Abiotic and biotic stressors in human cells are often a result of sudden and/or frequent changes in environmental factors. The molecular response to stress involves elaborate modulation of gene expression and is of homeostatic, ecological, and evolutionary importance. Although attention has primarily focused on signaling pathways and protein networks, long non-coding RNAs (ncRNAs) are increasingly involved in the molecular mechanisms associated with responses to cellular stresses.
Researchers at the National Institute of Advanced Industrial Science and Technology (AIST), Japan identified six novel short-lived long ncRNAs (MIR22HG, GABPB-AS1, LINC00152, IDI2-AS1, SNHG15, and FLJ33630) that responded to chemical stressors (cisplatin, cycloheximide, and mercury (II) oxide) in HeLa Tet-off cells. Their results indicate that short-lived long ncRNAs respond to general and specific chemical stressors. The expression levels of the short-lived long ncRNAs were elevated because of prolonged decay rates in response to chemical stressors and interruption of RNA degradation pathways. They propose that these long ncRNAs have the potential to be surrogate indicators of cellular stress responses.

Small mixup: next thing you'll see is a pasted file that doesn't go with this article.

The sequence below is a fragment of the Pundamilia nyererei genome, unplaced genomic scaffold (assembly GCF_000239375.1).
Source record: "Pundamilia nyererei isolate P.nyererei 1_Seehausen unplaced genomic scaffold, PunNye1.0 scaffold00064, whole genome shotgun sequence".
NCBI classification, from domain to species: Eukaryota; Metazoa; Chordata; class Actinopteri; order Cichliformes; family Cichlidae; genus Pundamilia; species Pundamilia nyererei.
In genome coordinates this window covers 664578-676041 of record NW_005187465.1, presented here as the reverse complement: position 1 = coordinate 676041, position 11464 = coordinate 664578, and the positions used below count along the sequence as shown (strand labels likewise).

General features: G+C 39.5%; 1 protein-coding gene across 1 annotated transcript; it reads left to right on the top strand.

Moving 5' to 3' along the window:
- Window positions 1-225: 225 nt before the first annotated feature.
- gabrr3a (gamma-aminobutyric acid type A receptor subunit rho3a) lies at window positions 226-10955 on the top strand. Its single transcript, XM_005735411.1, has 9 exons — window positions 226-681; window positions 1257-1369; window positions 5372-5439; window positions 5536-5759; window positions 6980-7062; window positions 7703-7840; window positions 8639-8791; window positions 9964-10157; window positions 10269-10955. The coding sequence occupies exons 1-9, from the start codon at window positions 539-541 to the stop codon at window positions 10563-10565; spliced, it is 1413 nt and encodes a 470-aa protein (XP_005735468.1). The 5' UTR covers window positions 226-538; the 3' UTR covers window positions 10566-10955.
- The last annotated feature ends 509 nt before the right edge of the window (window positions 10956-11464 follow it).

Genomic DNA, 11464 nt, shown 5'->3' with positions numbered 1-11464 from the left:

- Tani H, Torimura M. (2013) Identification of short-lived long non-coding RNAs as surrogate indicators for chemical stress response. Biochem Biophys Res Commun [Epub ahead of print]. [abstract]